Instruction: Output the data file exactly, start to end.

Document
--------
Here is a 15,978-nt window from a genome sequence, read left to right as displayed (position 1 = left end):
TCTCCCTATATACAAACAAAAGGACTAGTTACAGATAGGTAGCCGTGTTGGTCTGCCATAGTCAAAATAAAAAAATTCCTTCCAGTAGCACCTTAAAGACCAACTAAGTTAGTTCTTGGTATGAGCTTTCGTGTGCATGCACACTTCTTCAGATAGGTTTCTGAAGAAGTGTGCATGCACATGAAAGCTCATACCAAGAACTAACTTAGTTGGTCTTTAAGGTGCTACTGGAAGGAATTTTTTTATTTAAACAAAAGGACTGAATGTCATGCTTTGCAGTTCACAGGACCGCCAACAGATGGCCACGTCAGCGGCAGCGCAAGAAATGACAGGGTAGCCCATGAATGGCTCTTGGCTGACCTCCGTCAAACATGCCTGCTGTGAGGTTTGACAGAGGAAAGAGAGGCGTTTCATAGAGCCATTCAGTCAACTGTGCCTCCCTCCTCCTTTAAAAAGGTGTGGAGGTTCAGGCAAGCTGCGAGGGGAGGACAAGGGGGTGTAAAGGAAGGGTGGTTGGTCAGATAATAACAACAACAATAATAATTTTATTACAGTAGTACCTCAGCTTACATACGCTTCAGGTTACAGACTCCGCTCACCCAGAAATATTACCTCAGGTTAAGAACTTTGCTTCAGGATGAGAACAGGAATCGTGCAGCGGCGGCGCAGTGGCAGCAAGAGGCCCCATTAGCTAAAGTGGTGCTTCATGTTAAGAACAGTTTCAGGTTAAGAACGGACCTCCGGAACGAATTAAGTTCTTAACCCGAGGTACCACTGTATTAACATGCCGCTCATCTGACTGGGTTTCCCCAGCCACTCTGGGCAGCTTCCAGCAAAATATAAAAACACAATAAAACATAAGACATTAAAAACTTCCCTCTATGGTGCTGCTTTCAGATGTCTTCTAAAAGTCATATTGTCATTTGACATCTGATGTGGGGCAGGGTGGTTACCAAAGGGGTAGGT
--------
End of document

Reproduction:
Here is a 15,978-nt window from a genome sequence, read left to right as displayed (position 1 = left end):
TCTCCCTATATACAAACAAAAGGACTAGTTACAGATAGGTAGCCGTGTTGGTCTGCCATAGTCAAAATAAAAAAATTCCTTCCAGTAGCACCTTAAAGACCAACTAAGTTAGTTCTTGGTATGAGCTTTCGTGTGCATGCACACTTCTTCAGATAGGTTTCTGAAGAAGTGTGCATGCACATGAAAGCTCATACCAAGAACTAACTTAGTTGGTCTTTAAGGTGCTACTGGAAGGAATTTTTTTATTTAAACAAAAGGACTGAATGTCATGCTTTGCAGTTCACAGGACCGCCAACAGATGGCCACGTCAGCGGCAGCGCAAGAAATGACAGGGTAGCCCATGAATGGCTCTTGGCTGACCTCCGTCAAACATGCCTGCTGTGAGGTTTGACAGAGGAAAGAGAGGCGTTTCATAGAGCCATTCAGTCAACTGTGCCTCCCTCCTCCTTTAAAAAGGTGTGGAGGTTCAGGCAAGCTGCGAGGGGAGGACAAGGGGGTGTAAAGGAAGGGTGGTTGGTCAGATAATAACAACAACAATAATAATTTTATTACAGTAGTACCTCAGCTTACATACGCTTCAGGTTACAGACTCCGCTCACCCAGAAATATTACCTCAGGTTAAGAACTTTGCTTCAGGATGAGAACAGGAATCGTGCAGCGGCGGCGCAGTGGCAGCAAGAGGCCCCATTAGCTAAAGTGGTGCTTCATGTTAAGAACAGTTTCAGGTTAAGAACGGACCTCCGGAACGAATTAAGTTCTTAACCCGAGGTACCACTGTATTAACATGCCGCTCATCTGACTGGGTTTCCCCAGCCACTCTGGGCAGCTTCCAGCAAAATATAAAAACACAATAAAACATAAGACATTAAAAACTTCCCTCTATGGTGCTGCTTTCAGATGTCTTCTAAAAGTCATATTGTCATTTGACATCTGATGTGGGGCAGGGTGGTTACCAAAGGGGTAGGT